By that I meant BlackBerry - that's why I said "And, when it makes sense*, so should everybody else."

    By "nobody", I really meant "nobody at BlackBerry" - I suppose I could have been more explicit, but it sometimes sucks the life out of things. But the clue was in the "so should everybody else".

    And by that, I don't mean people should just ditch the PlayBook in a fit of pique - I haven't - just don't bet the plantation on anything else happening. If we're lucky, there might be the odd further bit of security patching.
    My bad, I''m not bilingual. I only understand English, and not even that all the time.
    05-06-14 02:22 PM
  9. TimJohnSmith's Avatar
    You seem to have missed the point about memory, virtual memory and speed of access.

    And do you think that a) main memory is accessed more than swap space / paging space b) less than swap space / paging space? But I'll chuck out a bit of a spoiler - moving allocation of main memory to flash storage (and by consequence, swap / paging to RAM) would be bad for at least 2 reasons, if not 17.

    Crippling main memory speeds by using flash storage so that you can use RAM for swap / paging / virtual memory? It would cripple OS performance, as well as well as likely shorten it's life.

    Wood for the trees...

    And just for completeness, so we're all on the same page, swapping!=paging (well not necessarily, although it could well be linked). The two, albeit similar activities and use of virtual memory, are not equal.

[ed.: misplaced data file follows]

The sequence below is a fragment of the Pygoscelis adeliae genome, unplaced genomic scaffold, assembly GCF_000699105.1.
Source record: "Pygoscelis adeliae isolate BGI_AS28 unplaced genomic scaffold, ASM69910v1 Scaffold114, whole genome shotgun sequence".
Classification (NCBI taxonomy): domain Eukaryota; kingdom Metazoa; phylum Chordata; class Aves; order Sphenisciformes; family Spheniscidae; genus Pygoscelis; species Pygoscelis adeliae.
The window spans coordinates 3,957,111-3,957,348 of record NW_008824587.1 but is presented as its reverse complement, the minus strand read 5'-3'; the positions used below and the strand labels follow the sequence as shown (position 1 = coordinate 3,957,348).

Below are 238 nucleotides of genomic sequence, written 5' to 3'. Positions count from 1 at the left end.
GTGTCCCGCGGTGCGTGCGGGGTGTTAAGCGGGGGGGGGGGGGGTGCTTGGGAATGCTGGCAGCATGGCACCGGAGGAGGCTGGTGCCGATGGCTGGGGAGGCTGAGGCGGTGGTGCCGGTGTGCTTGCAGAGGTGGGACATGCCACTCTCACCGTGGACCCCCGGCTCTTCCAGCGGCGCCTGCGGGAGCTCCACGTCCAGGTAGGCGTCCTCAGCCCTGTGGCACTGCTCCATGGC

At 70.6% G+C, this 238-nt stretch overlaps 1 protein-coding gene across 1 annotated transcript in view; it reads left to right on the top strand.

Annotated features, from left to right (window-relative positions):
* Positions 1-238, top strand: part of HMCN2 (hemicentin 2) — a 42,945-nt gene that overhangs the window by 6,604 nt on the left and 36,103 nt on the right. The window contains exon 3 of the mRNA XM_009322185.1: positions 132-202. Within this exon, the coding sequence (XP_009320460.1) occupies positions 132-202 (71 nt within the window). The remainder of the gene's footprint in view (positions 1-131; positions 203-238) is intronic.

What you've missed, is that apart from a few loyal forum-ites, and people that probably couldn't care less about BB10 on the PlayBook - nobody cares about the PlayBook any more.

    They've moved on.

    And, when it makes sense*, so should everybody else.



    * I still use my PlayBooks several times a day
    And you seemed to have missed the point. I do understand memory and have programmed, in the past, on systems using different speeds of memory. It is a viable possibility. Though, I don't know the speed of the storage memory used, I have helped with a Unix network running 30 work stations on a 4MB 386. Back then 60, 70, and 80 nanosecond ram was the norm. How fast does the memory have to be to run well? Is the storage memory faster than that?

    Wearing out the flash memory? So, the possibility of wearing out part of the PlayBook through usage versus through software obsolescence is preferable? And that obsolescence is already here. Even the browser isn't displaying some websites anymore.

    And lastly you have proven why one should never make assumptions of others. I'm well aware that BlackBerry has shelved interest in the PlayBook. It doesn't mean questions are not to be asked. It seems like you enjoy looking down on others, but that is just an assumption.

    Tim Smith from my Z10 on Rogers
    milo53 likes this.
    05-06-14 04:36 PM
  10. Wongsky's Avatar
    And you seemed to have missed the point. I do understand memory and have programmed, in the past, on systems using different speeds of memory. It is a viable possibility. Though, I don't know the speed of the storage memory used, I have helped with a Unix network running 30 work stations on a 4MB 386. Back then 60, 70, and 80 nanosecond ram was the norm. How fast does the memory have to be to run well? Is the storage memory faster than that?
    I have worked in the IT industry since 1990, on mainframes, mid-range Unix platforms, multi-user Windows platforms. And been an OS specialist, plus systems programmer for quite some time.

    Either you don't know, or aren't thinking about why certain types of memory are used, and the hit of using various things for virtual memory.